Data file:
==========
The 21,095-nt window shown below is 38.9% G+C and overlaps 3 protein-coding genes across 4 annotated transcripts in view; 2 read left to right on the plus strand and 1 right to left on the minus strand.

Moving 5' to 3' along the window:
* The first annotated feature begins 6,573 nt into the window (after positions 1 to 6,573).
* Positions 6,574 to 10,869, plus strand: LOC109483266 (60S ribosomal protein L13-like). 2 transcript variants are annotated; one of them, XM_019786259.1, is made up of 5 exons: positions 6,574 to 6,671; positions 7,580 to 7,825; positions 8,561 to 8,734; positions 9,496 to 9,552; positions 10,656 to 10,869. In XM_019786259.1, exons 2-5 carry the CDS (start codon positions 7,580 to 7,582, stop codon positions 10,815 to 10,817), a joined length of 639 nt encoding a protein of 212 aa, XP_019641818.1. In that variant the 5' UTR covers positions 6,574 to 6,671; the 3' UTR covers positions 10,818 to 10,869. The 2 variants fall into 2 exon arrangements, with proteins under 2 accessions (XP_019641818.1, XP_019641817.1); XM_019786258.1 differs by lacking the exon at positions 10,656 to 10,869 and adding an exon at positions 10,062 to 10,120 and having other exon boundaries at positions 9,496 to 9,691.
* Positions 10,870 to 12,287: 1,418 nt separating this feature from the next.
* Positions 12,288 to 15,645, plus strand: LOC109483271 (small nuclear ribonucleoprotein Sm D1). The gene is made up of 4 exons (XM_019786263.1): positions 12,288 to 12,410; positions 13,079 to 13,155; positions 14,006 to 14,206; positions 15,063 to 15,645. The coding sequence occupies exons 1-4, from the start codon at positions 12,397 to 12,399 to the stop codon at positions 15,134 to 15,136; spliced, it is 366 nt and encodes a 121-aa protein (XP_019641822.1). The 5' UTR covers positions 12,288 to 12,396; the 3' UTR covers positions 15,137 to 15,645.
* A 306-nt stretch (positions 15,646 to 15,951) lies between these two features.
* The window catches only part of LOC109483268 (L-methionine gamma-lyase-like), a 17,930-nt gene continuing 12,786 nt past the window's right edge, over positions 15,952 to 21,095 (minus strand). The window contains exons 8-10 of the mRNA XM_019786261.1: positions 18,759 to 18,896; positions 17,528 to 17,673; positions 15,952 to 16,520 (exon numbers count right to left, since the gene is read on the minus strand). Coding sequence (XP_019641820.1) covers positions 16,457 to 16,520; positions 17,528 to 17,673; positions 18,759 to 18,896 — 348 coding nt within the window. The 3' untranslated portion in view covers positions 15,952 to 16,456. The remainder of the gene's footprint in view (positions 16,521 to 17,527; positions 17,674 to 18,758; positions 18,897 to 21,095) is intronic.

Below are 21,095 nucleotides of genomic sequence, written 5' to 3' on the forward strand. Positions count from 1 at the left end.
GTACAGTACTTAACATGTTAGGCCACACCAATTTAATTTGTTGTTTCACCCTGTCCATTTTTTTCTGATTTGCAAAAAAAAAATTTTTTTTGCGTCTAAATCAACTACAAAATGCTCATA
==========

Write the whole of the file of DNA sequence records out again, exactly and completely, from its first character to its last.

The 21,095-nt window shown below is 38.9% G+C and overlaps 3 protein-coding genes across 4 annotated transcripts in view; 2 read left to right on the plus strand and 1 right to left on the minus strand.

Moving 5' to 3' along the window:
* The first annotated feature begins 6,573 nt into the window (after positions 1 to 6,573).
* Positions 6,574 to 10,869, plus strand: LOC109483266 (60S ribosomal protein L13-like). 2 transcript variants are annotated; one of them, XM_019786259.1, is made up of 5 exons: positions 6,574 to 6,671; positions 7,580 to 7,825; positions 8,561 to 8,734; positions 9,496 to 9,552; positions 10,656 to 10,869. In XM_019786259.1, exons 2-5 carry the CDS (start codon positions 7,580 to 7,582, stop codon positions 10,815 to 10,817), a joined length of 639 nt encoding a protein of 212 aa, XP_019641818.1. In that variant the 5' UTR covers positions 6,574 to 6,671; the 3' UTR covers positions 10,818 to 10,869. The 2 variants fall into 2 exon arrangements, with proteins under 2 accessions (XP_019641818.1, XP_019641817.1); XM_019786258.1 differs by lacking the exon at positions 10,656 to 10,869 and adding an exon at positions 10,062 to 10,120 and having other exon boundaries at positions 9,496 to 9,691.
* Positions 10,870 to 12,287: 1,418 nt separating this feature from the next.
* Positions 12,288 to 15,645, plus strand: LOC109483271 (small nuclear ribonucleoprotein Sm D1). The gene is made up of 4 exons (XM_019786263.1): positions 12,288 to 12,410; positions 13,079 to 13,155; positions 14,006 to 14,206; positions 15,063 to 15,645. The coding sequence occupies exons 1-4, from the start codon at positions 12,397 to 12,399 to the stop codon at positions 15,134 to 15,136; spliced, it is 366 nt and encodes a 121-aa protein (XP_019641822.1). The 5' UTR covers positions 12,288 to 12,396; the 3' UTR covers positions 15,137 to 15,645.
* A 306-nt stretch (positions 15,646 to 15,951) lies between these two features.
* The window catches only part of LOC109483268 (L-methionine gamma-lyase-like), a 17,930-nt gene continuing 12,786 nt past the window's right edge, over positions 15,952 to 21,095 (minus strand). The window contains exons 8-10 of the mRNA XM_019786261.1: positions 18,759 to 18,896; positions 17,528 to 17,673; positions 15,952 to 16,520 (exon numbers count right to left, since the gene is read on the minus strand). Coding sequence (XP_019641820.1) covers positions 16,457 to 16,520; positions 17,528 to 17,673; positions 18,759 to 18,896 — 348 coding nt within the window. The 3' untranslated portion in view covers positions 15,952 to 16,456. The remainder of the gene's footprint in view (positions 16,521 to 17,527; positions 17,674 to 18,758; positions 18,897 to 21,095) is intronic.

Below are 21,095 nucleotides of genomic sequence, written 5' to 3' on the forward strand. Positions count from 1 at the left end.
GTACAGTACTTAACATGTTAGGCCACACCAATTTAATTTGTTGTTTCACCCTGTCCATTTTTTTCTGATTTGCAAAAAAAAAATTTTTTTTGCGTCTAAATCAACTACAAAATGCTCATA